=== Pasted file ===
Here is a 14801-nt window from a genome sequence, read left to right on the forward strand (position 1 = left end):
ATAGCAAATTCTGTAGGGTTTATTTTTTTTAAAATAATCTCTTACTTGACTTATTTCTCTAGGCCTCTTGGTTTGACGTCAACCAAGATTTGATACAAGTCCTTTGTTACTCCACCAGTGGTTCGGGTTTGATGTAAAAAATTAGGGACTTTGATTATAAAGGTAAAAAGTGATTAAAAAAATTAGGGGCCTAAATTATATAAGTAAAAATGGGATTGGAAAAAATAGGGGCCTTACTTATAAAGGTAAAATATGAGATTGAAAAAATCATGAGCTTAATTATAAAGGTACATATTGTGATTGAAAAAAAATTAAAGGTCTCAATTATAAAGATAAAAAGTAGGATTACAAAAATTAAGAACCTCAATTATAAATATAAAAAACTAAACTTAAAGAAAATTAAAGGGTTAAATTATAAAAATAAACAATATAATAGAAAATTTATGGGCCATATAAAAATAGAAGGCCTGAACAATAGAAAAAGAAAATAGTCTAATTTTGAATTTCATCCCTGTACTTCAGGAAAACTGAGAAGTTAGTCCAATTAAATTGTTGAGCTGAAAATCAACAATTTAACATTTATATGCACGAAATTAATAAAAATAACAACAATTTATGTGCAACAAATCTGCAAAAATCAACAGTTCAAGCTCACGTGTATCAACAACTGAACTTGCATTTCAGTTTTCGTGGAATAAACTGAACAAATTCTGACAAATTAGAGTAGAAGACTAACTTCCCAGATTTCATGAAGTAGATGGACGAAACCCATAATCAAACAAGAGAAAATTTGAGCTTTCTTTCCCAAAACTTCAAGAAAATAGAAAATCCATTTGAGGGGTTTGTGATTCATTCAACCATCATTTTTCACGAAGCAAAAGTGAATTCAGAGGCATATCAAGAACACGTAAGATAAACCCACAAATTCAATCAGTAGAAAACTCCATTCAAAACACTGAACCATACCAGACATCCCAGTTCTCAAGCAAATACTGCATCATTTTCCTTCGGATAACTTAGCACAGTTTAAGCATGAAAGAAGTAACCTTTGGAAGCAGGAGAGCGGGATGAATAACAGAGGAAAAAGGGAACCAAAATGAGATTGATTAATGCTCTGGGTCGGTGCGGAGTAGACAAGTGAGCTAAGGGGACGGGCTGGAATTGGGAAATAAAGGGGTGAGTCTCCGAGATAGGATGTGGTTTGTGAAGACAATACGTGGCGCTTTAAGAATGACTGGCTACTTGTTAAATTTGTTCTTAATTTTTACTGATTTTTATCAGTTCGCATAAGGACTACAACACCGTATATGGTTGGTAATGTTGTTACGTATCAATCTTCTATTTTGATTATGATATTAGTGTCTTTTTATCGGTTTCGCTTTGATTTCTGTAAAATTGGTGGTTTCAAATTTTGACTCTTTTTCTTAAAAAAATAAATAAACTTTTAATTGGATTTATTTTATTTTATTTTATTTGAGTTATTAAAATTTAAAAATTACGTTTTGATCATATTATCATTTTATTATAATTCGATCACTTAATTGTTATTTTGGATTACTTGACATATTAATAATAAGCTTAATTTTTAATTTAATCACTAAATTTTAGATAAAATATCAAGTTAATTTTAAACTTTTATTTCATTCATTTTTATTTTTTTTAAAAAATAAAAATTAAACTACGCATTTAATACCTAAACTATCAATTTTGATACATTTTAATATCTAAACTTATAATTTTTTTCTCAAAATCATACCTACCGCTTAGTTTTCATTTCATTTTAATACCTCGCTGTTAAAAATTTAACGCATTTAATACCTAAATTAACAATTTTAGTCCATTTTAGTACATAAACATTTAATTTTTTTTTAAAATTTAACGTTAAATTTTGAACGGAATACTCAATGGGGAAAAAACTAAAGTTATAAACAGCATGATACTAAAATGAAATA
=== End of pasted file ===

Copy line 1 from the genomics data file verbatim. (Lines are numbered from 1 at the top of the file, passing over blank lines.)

Here is a 14801-nt window from a genome sequence, read left to right on the forward strand (position 1 = left end):